Robert Gates at Powell Hall

This article is the published version of a review submitted to the Bascom Honors Program at Maryville University.

It takes some of the best and the brightest to run for a government office in most cases. Some would dispute this, others would at least partially agree with it. Few men have worked in government through multiple presidential elects such as Robert Gates. Gates has served in some form from Johnson to Obama, including positions with the Central Intelligence Agency and as Secretary of Defense.

Gates was a delightful speaker full of whit and intellect, but he also had a sense of humor. Gates discussed his time at Texas A & M and the pressure he was put under after firing a football coach on staff. He went on to say that was more controversial to many people than the over throwing of countries that he was also involved in. While this story erected a slight chuckle, it also reminded me of how poorly prioritized our nation has become. Where our interests are more in trivial matters at home, than with the serious problems abroad.

Another issue that Gates brought up was in relation to his duties during his term as Secretary of Defense, particularly in relation to men and women in the armed forces. As the evening began, Gates disclosed the heartbreaking feeling of signing the deployment orders of one particular soldier Patrick Dean. He followed up that he also sadly had to sign a letter of condolences to Dean’s family when Patrick was killed in action. He also addressed issues of sexual assault in the military and stated that “it is betrayal.” Gates suggests that the matter has not been taken seriously, and continues to persist due to failure of leadership and discipline by military officials.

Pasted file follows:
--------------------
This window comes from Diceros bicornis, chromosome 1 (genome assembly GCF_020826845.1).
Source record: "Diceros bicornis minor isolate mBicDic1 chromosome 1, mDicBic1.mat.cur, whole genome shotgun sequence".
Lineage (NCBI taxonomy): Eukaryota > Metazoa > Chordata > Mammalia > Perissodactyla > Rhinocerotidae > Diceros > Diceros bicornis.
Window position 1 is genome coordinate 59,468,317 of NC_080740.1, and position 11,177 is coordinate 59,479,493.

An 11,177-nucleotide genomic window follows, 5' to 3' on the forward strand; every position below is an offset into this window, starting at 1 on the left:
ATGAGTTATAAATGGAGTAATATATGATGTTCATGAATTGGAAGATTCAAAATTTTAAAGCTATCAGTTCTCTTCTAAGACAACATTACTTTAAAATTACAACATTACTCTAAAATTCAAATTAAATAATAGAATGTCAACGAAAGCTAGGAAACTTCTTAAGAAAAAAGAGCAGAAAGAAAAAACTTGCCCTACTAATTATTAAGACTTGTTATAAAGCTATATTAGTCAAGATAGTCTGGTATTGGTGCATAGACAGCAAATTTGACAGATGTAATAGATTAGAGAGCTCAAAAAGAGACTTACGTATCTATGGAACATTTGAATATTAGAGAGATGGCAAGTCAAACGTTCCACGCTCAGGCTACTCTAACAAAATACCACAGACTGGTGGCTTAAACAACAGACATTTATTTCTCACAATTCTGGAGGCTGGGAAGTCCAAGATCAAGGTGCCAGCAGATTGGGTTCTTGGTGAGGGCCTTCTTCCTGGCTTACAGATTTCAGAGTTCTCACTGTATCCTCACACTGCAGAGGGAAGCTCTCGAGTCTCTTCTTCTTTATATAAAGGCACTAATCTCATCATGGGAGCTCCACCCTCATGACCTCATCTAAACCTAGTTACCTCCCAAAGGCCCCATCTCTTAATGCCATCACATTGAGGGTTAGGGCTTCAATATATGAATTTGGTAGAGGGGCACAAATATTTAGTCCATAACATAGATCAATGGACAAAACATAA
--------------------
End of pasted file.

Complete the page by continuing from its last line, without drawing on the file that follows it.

Through all of the presidents that Gates worked for, one problem encompassed many of them: terrorism. He elaborated that terrorism was and is the greatest challenge as a government official. It is important to remember that “terrorists killed more before 9/11 than Al-Qaeda has since.” Gates goes on to discuss that one of the greatest terrorist threats he dealt with was in an East German Embassy. He went on to describe that the CIA kidnapped a cat in the embassy that was constantly in the meeting hall and bugged the collar in what was called “AcoustaKitty.”

Gates went on to discuss the achievements of Obama on the fight against terrorism, particularly the raid that led to the killing of Osama bin Laden. He described it as a courageous move and a “craps shoot”, as there was no intelligence which placed bin Laden in the complex. When the raid happened and was over, “there were no high fives but there was much satisfaction.” He also mentioned the nervousness that the room felt as the operation had resemblances to the operation in Tehran in 1980 that failed.

Mr. Gates engaged in many aspects of lecture that evening, sharing stories from each president from Johnson thru Obama. Many of these stories were humorous, but all of them were relevant to the matters of government that he would always deal with. It is an example of dysfunction in government. Gates even went on to describe the problems in America exist “within a two mile radius of Capitol Hill.” Despite the dysfunction in government, he also says that whether the 21st century is the American Century again or not is “up to the people.” I tend to agree with him on that, thank you Mr. Gates.

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